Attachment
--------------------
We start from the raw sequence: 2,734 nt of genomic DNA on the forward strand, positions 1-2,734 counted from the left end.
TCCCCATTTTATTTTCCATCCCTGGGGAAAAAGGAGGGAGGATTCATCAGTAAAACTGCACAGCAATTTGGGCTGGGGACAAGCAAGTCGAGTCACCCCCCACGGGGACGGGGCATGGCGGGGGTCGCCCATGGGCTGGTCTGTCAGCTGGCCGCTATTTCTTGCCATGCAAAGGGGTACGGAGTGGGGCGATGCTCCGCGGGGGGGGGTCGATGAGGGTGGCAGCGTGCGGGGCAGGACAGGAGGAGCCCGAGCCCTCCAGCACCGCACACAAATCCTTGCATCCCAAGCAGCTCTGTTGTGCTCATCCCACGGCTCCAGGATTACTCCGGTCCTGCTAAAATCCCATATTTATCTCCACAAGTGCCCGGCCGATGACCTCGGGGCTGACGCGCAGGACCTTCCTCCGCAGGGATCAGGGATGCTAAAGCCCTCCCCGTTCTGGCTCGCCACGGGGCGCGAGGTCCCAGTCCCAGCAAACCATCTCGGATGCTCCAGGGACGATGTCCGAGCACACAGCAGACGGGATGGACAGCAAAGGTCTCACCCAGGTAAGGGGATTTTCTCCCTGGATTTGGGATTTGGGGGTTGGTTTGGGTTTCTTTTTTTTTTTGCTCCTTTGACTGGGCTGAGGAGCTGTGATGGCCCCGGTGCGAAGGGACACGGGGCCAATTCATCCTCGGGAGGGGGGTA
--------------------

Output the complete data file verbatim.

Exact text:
We start from the raw sequence: 2,734 nt of genomic DNA on the forward strand, positions 1-2,734 counted from the left end.
TCCCCATTTTATTTTCCATCCCTGGGGAAAAAGGAGGGAGGATTCATCAGTAAAACTGCACAGCAATTTGGGCTGGGGACAAGCAAGTCGAGTCACCCCCCACGGGGACGGGGCATGGCGGGGGTCGCCCATGGGCTGGTCTGTCAGCTGGCCGCTATTTCTTGCCATGCAAAGGGGTACGGAGTGGGGCGATGCTCCGCGGGGGGGGGTCGATGAGGGTGGCAGCGTGCGGGGCAGGACAGGAGGAGCCCGAGCCCTCCAGCACCGCACACAAATCCTTGCATCCCAAGCAGCTCTGTTGTGCTCATCCCACGGCTCCAGGATTACTCCGGTCCTGCTAAAATCCCATATTTATCTCCACAAGTGCCCGGCCGATGACCTCGGGGCTGACGCGCAGGACCTTCCTCCGCAGGGATCAGGGATGCTAAAGCCCTCCCCGTTCTGGCTCGCCACGGGGCGCGAGGTCCCAGTCCCAGCAAACCATCTCGGATGCTCCAGGGACGATGTCCGAGCACACAGCAGACGGGATGGACAGCAAAGGTCTCACCCAGGTAAGGGGATTTTCTCCCTGGATTTGGGATTTGGGGGTTGGTTTGGGTTTCTTTTTTTTTTTGCTCCTTTGACTGGGCTGAGGAGCTGTGATGGCCCCGGTGCGAAGGGACACGGGGCCAATTCATCCTCGGGAGGGGGGTA